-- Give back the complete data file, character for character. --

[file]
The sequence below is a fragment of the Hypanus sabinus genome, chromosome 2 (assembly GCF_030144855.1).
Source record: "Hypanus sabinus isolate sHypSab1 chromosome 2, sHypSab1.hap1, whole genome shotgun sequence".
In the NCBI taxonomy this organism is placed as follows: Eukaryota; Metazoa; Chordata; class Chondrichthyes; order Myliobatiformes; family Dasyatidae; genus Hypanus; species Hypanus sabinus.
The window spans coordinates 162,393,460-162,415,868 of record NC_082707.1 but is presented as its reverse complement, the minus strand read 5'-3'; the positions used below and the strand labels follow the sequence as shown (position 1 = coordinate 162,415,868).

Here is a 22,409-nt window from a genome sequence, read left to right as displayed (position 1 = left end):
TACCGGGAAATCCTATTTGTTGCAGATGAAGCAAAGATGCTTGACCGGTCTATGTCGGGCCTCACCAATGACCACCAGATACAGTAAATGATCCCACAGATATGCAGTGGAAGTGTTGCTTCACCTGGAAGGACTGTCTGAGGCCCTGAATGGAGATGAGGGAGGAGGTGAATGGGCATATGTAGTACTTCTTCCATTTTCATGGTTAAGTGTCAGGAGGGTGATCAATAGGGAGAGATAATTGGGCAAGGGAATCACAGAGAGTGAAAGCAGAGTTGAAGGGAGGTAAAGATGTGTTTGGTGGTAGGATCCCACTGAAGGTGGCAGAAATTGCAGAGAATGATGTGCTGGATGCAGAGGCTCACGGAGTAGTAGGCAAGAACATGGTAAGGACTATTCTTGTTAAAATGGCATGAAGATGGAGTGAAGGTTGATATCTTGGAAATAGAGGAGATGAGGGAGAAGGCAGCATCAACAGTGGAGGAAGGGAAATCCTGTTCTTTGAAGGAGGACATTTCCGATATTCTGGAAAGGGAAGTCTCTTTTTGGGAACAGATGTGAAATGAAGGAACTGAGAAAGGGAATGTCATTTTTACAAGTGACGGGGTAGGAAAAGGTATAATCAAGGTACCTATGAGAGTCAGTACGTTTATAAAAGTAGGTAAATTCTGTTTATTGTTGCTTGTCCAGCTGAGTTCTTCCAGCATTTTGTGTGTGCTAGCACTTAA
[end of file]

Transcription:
The sequence below is a fragment of the Hypanus sabinus genome, chromosome 2 (assembly GCF_030144855.1).
Source record: "Hypanus sabinus isolate sHypSab1 chromosome 2, sHypSab1.hap1, whole genome shotgun sequence".
In the NCBI taxonomy this organism is placed as follows: Eukaryota; Metazoa; Chordata; class Chondrichthyes; order Myliobatiformes; family Dasyatidae; genus Hypanus; species Hypanus sabinus.
The window spans coordinates 162,393,460-162,415,868 of record NC_082707.1 but is presented as its reverse complement, the minus strand read 5'-3'; the positions used below and the strand labels follow the sequence as shown (position 1 = coordinate 162,415,868).

Here is a 22,409-nt window from a genome sequence, read left to right as displayed (position 1 = left end):
TACCGGGAAATCCTATTTGTTGCAGATGAAGCAAAGATGCTTGACCGGTCTATGTCGGGCCTCACCAATGACCACCAGATACAGTAAATGATCCCACAGATATGCAGTGGAAGTGTTGCTTCACCTGGAAGGACTGTCTGAGGCCCTGAATGGAGATGAGGGAGGAGGTGAATGGGCATATGTAGTACTTCTTCCATTTTCATGGTTAAGTGTCAGGAGGGTGATCAATAGGGAGAGATAATTGGGCAAGGGAATCACAGAGAGTGAAAGCAGAGTTGAAGGGAGGTAAAGATGTGTTTGGTGGTAGGATCCCACTGAAGGTGGCAGAAATTGCAGAGAATGATGTGCTGGATGCAGAGGCTCACGGAGTAGTAGGCAAGAACATGGTAAGGACTATTCTTGTTAAAATGGCATGAAGATGGAGTGAAGGTTGATATCTTGGAAATAGAGGAGATGAGGGAGAAGGCAGCATCAACAGTGGAGGAAGGGAAATCCTGTTCTTTGAAGGAGGACATTTCCGATATTCTGGAAAGGGAAGTCTCTTTTTGGGAACAGATGTGAAATGAAGGAACTGAGAAAGGGAATGTCATTTTTACAAGTGACGGGGTAGGAAAAGGTATAATCAAGGTACCTATGAGAGTCAGTACGTTTATAAAAGTAGGTAAATTCTGTTTATTGTTGCTTGTCCAGCTGAGTTCTTCCAGCATTTTGTGTGTGCTAGCACTTAA